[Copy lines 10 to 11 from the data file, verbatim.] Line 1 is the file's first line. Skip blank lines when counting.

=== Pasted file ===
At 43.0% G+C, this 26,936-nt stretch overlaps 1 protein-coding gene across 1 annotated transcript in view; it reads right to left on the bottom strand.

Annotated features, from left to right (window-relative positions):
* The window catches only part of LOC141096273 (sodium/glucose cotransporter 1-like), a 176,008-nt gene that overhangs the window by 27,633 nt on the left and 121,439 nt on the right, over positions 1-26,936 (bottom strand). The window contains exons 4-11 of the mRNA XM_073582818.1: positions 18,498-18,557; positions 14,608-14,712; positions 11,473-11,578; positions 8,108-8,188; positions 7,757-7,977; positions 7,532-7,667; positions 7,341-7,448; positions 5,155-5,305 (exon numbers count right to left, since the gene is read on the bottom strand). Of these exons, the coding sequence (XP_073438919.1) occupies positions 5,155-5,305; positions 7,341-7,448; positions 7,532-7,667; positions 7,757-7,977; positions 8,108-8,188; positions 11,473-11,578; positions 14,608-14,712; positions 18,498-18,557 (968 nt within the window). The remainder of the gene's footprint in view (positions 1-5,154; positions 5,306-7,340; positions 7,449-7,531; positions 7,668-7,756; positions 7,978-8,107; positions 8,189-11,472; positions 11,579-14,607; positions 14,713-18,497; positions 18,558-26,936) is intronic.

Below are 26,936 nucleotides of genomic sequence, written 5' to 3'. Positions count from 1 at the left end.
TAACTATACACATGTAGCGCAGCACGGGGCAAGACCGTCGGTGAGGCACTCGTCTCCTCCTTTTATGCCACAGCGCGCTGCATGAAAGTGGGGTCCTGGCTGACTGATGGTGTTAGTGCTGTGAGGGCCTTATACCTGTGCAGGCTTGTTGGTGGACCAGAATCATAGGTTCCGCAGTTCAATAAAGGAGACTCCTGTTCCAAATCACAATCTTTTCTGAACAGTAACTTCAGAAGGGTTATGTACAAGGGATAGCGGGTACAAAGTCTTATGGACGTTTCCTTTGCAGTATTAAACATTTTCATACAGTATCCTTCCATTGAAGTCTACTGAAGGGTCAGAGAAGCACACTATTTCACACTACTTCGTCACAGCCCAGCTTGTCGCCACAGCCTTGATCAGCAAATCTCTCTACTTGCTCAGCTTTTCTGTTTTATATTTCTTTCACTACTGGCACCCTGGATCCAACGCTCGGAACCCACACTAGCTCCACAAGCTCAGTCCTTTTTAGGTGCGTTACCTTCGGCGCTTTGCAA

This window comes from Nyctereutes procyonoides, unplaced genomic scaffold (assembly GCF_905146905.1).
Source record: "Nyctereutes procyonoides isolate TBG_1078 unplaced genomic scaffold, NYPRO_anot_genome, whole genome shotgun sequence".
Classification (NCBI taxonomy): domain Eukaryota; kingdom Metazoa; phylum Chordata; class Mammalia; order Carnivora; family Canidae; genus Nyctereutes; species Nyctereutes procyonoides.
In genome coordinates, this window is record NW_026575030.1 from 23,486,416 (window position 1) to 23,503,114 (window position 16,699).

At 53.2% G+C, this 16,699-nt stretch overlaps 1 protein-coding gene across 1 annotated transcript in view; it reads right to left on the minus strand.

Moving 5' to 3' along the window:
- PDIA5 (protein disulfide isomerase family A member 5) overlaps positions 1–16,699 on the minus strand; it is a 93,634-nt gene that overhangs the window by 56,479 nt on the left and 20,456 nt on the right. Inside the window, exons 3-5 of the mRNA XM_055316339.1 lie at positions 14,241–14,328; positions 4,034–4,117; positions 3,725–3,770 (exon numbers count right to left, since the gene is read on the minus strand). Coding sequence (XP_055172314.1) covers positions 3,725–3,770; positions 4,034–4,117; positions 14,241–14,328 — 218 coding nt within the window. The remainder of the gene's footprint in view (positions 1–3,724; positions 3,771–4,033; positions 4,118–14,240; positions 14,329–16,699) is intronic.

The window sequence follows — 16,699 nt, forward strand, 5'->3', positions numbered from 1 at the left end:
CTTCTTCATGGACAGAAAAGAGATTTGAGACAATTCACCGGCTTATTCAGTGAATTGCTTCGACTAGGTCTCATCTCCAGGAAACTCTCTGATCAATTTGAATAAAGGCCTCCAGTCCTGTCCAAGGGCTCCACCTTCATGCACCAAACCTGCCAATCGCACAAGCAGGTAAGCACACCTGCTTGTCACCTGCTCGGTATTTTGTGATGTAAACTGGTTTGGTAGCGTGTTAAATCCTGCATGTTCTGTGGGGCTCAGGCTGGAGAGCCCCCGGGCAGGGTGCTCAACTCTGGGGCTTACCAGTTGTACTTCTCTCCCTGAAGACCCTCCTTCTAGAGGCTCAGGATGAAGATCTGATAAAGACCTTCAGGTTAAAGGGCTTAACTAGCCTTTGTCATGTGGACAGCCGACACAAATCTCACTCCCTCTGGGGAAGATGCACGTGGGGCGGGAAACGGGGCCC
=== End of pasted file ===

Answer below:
At 53.2% G+C, this 16,699-nt stretch overlaps 1 protein-coding gene across 1 annotated transcript in view; it reads right to left on the minus strand.

Moving 5' to 3' along the window: